Pierre Cardin


2 months ago

From the bubble dress to experimental furniture, the all-rounder Pierre Cardin has asserted himself by bringing together fashion and design. While the Space Age aesthetic marked by the utopian aspirations of the sixties is resurfacing, his retro-futuristic universe resonates more than ever in collective memories. Its mantra? Creating clothes and furniture « for a life that does not yet exist, for the world of tomorrow ». A retrospective at the similarities of a genius.


  • Dates


  • Stream

    Space Age

  • Mood


  • Material


As usual, Pierre Cardin has stepped out of the shackles of modernity by making green his favorite color, considered by the visionary to be both a soothing and invigorating hue, a symbol of nature and well-being.

« I like to draw in the absolute, without constraints of angles, corridors, rooms or walls. Making sleeves for dresses or legs for a table is the same thing. » The designer is always juggling between interior design and Haute Couture without making a difference.

Squares, triangles, and especially circles associated with the shape of the Moon fascinate him… The geometrical silhouettes that highlight the body and its movements, give rhythm to Pierre Cardin’s aesthetic.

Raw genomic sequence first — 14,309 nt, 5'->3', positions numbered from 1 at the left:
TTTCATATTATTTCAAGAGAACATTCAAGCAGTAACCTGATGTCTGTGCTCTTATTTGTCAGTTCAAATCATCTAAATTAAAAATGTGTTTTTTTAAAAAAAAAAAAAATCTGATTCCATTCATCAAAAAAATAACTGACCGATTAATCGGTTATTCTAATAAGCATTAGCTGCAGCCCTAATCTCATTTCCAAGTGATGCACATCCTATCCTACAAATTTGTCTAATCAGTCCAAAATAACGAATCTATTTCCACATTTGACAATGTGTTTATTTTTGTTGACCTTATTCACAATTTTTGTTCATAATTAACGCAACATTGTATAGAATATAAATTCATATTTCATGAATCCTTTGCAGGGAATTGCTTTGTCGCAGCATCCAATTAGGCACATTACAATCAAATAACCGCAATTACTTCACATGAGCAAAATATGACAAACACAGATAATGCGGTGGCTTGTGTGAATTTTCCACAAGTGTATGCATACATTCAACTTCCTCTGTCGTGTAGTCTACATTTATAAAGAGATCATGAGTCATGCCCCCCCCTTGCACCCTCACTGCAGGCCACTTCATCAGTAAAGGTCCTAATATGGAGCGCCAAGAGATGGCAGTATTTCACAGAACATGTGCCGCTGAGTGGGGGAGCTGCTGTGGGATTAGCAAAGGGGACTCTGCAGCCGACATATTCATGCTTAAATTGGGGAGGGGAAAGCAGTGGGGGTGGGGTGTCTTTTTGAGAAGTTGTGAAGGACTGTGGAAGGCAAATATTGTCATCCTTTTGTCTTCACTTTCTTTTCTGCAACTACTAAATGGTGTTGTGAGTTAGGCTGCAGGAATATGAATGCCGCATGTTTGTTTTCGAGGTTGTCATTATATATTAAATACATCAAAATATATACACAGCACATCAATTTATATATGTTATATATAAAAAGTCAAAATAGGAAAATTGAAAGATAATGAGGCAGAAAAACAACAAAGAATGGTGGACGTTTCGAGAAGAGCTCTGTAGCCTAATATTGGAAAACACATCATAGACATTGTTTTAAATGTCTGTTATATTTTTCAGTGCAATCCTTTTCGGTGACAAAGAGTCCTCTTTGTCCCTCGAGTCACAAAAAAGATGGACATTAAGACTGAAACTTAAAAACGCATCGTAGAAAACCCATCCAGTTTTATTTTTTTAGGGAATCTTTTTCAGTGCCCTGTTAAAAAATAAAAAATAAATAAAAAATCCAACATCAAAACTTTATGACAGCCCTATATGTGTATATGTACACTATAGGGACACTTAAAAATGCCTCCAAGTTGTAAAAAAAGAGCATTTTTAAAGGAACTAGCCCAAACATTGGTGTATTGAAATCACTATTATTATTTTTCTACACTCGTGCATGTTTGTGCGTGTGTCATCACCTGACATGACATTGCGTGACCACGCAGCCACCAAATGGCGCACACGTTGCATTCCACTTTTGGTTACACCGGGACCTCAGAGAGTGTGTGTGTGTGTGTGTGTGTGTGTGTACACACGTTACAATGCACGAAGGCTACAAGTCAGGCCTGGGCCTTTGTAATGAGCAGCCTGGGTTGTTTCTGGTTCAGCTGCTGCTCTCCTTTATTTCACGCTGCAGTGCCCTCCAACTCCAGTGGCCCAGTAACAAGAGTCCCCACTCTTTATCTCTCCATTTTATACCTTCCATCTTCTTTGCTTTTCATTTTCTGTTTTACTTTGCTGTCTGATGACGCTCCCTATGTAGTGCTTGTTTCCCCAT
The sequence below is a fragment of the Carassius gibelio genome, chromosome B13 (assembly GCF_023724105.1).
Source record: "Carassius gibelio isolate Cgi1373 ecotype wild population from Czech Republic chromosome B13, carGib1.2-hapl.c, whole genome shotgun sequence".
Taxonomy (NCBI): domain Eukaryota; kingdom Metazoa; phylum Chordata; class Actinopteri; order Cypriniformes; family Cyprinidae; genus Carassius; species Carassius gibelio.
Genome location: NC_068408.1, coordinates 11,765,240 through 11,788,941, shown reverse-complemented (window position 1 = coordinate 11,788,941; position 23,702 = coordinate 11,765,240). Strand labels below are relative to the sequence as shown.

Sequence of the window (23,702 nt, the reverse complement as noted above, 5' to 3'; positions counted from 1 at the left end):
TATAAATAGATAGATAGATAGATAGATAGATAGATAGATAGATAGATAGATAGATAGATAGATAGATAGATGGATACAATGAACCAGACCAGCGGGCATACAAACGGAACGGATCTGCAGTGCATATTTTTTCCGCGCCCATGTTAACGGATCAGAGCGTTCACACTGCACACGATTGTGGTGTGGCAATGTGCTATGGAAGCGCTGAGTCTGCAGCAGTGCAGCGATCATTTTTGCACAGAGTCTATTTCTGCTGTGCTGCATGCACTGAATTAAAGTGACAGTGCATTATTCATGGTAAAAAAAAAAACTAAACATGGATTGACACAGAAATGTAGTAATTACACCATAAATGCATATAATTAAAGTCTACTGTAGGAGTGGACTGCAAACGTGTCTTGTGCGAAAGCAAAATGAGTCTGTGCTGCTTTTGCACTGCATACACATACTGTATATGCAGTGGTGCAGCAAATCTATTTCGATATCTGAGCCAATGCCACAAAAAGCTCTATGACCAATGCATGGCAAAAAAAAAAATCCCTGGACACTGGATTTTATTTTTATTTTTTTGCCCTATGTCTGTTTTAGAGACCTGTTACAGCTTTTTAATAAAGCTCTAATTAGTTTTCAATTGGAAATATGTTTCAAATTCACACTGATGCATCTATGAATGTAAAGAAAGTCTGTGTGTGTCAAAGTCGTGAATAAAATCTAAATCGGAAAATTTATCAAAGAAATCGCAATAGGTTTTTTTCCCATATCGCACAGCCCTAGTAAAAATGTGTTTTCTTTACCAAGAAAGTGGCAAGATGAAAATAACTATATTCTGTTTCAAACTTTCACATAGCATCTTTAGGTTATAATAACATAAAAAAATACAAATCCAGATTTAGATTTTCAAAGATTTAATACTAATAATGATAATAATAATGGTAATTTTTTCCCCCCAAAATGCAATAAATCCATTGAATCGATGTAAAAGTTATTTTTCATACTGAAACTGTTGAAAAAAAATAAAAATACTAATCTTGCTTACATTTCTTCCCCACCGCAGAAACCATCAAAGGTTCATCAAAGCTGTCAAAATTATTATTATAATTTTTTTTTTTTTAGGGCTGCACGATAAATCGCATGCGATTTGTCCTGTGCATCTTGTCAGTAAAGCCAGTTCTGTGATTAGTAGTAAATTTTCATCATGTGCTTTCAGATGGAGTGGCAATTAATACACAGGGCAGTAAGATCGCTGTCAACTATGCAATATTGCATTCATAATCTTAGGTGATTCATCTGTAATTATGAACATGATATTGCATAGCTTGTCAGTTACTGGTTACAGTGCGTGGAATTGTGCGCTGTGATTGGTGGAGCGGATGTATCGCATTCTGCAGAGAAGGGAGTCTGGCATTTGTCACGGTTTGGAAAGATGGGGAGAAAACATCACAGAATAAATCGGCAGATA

« It’s stupid to place a piece of furniture against a wall, if my furniture is double-sided, you have to see it from all angles. From the front to the back« . Indeed, most of the pieces and furniture designed by Cardin are conceived to be displayed and admired at 360° like sculptures.

“Pierre Cardin: Future Fashion” at the Brooklyn Museum

Pierre Cardin designs avant-garde collections inspired by science fiction, man’s first steps on the moon and modern everyday objects.

From the bubble dress to the Mao suit, not forgetting the moulded dress in synthetic fibres, his passion for futuristic shapes is shaking up fashion.

Trapezoid or tubular shapes, glossy materials – vinyl, lacquer, synthetic fibres – and brilliant colors, the couturier developed his own aesthetic vocabulary and cultivated a relationship with the conquest of space that was very much his own, between audacity and refinement.

For many of his creations, Cardin created visual links and connections. A kind of provocation designed to encourage French designers to step out of their comfort zone and create more creative and experimental pieces.

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